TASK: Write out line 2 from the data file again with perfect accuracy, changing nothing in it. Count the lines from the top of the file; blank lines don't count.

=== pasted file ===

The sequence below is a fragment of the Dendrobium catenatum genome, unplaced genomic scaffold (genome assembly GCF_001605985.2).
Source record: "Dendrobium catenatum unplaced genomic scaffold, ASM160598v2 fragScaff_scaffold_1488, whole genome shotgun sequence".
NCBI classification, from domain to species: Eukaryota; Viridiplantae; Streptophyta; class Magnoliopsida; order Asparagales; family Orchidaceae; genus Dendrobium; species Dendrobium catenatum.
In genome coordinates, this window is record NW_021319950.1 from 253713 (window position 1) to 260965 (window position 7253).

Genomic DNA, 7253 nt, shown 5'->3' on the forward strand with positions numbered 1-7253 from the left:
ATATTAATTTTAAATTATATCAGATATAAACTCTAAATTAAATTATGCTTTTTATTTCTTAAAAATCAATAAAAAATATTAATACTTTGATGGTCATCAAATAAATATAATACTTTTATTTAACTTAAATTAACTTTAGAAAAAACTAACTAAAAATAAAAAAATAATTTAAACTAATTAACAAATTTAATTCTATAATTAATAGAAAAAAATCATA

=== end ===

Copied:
Source record: "Dendrobium catenatum unplaced genomic scaffold, ASM160598v2 fragScaff_scaffold_1488, whole genome shotgun sequence".